Rhein on Energy and Climate

Since the start of the European integration in 1958 agriculture has absorbed more political and financial resources than any other sector.

Despite the small and decreasing number of people that agriculture employs (some five per cent of EU labour force) it has always received the lion’s share of EU budget expenditures, though this share has progressively declined to 40 per cent presently.

The Treaty attributes to agriculture an outstanding place. The wording of the seven articles on agriculture has remained almost unchanged since 1958.Agriculture ranges third among 29 Titles dealing with policies, after internal market and free circulation of goods. Though the common agricultural policy falls under co-decision since 2009, most policy decisions can be taken by the Council.

Raising agricultural productivity and equitable living standards for agricultural workers (Art. 39 TFEU) remain the two supreme objectives for agricultural policy.

After 50 years of CAP and some €1500 billion (!) spent on market interventions, export subsidies and, more recently, direct income support, the results achieved leave to be desired. Structural change has been too slow; two thirds of EU farms have a size of less than 10 hectares. Agricultural incomes continue to lag behind other sectors, though they have risen by an impressive 30 per cent since 2005, especially in new member States.

No society can afford to subsidise indefinitely one sector of its economy. Producing agricultural products is not basically different from manufacturing machines, trucks or planes. European agriculture has to compete in the international market, by quality and price.

It has the capacity to do so. Market prospects are at least as good as for manufactured products. International demand for food products is expected to rise by two thirds until 2050. The risk of “milk lakes” or grain surpluses will be next to nil; food scarcity, not abundance will be the risk of the 21st century.

The preservation of a sustainable environment cannot justify permanent subsidies.

With 10 per cent of total EU green house gas emissions agriculture is a four times bigger emitter than air transport. Like all other sectors, it should therefore be obliged to take appropriate mitigation measures.

There is no reason for it to enjoy lower diesel tax rates than truck carriers. The massive cultivation of maize for biofuel and biogas should also be curbed because of its negative effects on soil, biodiversity and even C02 emissions.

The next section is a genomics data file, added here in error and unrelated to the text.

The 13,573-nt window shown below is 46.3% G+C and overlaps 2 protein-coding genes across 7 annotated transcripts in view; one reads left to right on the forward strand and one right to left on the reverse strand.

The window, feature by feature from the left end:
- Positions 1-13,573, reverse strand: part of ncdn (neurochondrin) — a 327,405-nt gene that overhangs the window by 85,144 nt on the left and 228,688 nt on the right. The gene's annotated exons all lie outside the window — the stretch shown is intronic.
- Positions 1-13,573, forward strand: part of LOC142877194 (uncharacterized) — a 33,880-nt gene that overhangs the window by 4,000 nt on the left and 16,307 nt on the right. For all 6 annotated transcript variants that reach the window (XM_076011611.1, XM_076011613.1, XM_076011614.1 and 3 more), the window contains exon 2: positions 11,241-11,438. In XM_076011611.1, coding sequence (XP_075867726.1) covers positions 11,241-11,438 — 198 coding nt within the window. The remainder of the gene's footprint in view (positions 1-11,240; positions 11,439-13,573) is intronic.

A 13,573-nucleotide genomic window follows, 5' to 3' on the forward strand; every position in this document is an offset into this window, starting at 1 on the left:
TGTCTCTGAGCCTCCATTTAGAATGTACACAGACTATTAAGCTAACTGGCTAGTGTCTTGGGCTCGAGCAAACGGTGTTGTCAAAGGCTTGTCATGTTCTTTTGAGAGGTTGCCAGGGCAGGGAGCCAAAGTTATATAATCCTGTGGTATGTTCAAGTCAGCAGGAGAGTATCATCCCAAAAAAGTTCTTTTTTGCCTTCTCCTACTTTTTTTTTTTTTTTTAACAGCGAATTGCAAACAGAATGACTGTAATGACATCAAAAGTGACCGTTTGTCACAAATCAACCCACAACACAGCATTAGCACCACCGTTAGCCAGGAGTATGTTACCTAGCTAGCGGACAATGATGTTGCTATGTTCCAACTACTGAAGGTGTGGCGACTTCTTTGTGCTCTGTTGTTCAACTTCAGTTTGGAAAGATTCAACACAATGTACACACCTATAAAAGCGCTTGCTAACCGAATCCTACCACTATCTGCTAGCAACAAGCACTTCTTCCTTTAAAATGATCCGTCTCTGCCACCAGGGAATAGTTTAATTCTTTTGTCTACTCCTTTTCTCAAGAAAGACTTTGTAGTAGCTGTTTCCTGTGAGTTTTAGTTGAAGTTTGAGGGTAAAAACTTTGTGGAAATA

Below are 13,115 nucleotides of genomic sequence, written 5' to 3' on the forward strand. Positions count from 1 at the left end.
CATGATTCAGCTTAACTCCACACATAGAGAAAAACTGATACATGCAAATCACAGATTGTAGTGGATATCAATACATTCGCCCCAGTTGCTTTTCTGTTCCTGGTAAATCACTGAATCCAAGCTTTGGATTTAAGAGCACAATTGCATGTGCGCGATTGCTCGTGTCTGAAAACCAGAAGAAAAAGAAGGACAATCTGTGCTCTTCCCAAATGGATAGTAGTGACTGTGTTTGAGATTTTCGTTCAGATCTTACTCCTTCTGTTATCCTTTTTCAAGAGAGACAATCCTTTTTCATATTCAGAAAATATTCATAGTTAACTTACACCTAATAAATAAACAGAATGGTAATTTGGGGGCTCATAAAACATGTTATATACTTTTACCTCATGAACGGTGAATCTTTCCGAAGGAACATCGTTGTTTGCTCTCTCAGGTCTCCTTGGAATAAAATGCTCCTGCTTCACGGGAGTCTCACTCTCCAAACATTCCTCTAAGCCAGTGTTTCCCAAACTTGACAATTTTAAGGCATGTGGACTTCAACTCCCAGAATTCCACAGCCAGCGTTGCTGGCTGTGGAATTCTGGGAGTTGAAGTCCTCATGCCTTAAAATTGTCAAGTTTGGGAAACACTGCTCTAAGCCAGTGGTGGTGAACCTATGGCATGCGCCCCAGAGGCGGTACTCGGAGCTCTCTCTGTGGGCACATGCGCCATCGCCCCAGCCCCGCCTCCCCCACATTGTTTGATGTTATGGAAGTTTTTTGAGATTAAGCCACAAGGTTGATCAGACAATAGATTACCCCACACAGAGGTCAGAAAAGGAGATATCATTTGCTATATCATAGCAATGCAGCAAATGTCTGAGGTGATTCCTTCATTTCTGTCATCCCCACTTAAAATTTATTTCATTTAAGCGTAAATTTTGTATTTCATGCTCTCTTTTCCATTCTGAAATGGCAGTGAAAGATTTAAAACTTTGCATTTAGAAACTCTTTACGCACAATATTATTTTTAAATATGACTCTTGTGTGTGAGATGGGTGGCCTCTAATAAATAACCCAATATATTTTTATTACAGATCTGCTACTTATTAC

Europe offers favourable conditions for cost-efficient production of a variety of high quality agricultural products. It appears less exposed to droughts and floods than most of its foreign competitors.

For these reasons the following policy changes should be undertaken:

  • cut 2014-20 CAP expenditures below the € 958 billion proposed by the European Council President last November. They should not exceed 33 per cent of total budget expenditures by 2020 and progressively be reduced to only 10 per cent.
  • make direct direct payments more transparent and equitable, to respond to criticism by the Court Auditors. This is under way.
  • put an end to still existing quota and price fixing for products like sugar, milk and butter. This should go along with a radical simplification/abolition of a panoply of regulations.
  • eliminate any overlaps between ”cohesion funding” and “rural development funding” .

With proper incentives to further structural improvements European agriculture should be able to become one of the most efficient and sustainable agricultural systems on earth.

Eberhard Rhein, Brussels

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  1. Thanks Eberhard for stoutly raising the question of agriculture which as you point out has a bloated position in politics and budget. The non-transparency and the milk lakes, meat mountains were foisted on the public in the Gaullist period with its closed door Councils and ‘package deals’. However, all of us eat. It would be best if we relied first of all on locally produced food, not world imports. Europe needs a sane agricultural policy that gives Europeans food security and environmental standards.
    The way forward is to revert to the basic ideas of the Community — a dialogue and legal responsibility between farmers, farm workers and consumers.
    Politicians, however, love other people’s money. They want to use secret subsidies for their own purposes.
    How can Europe move from the present distorted mechanism controlled by politicians to one were the three groups can exercise legitimate responsibility? I look forward to your future articles.

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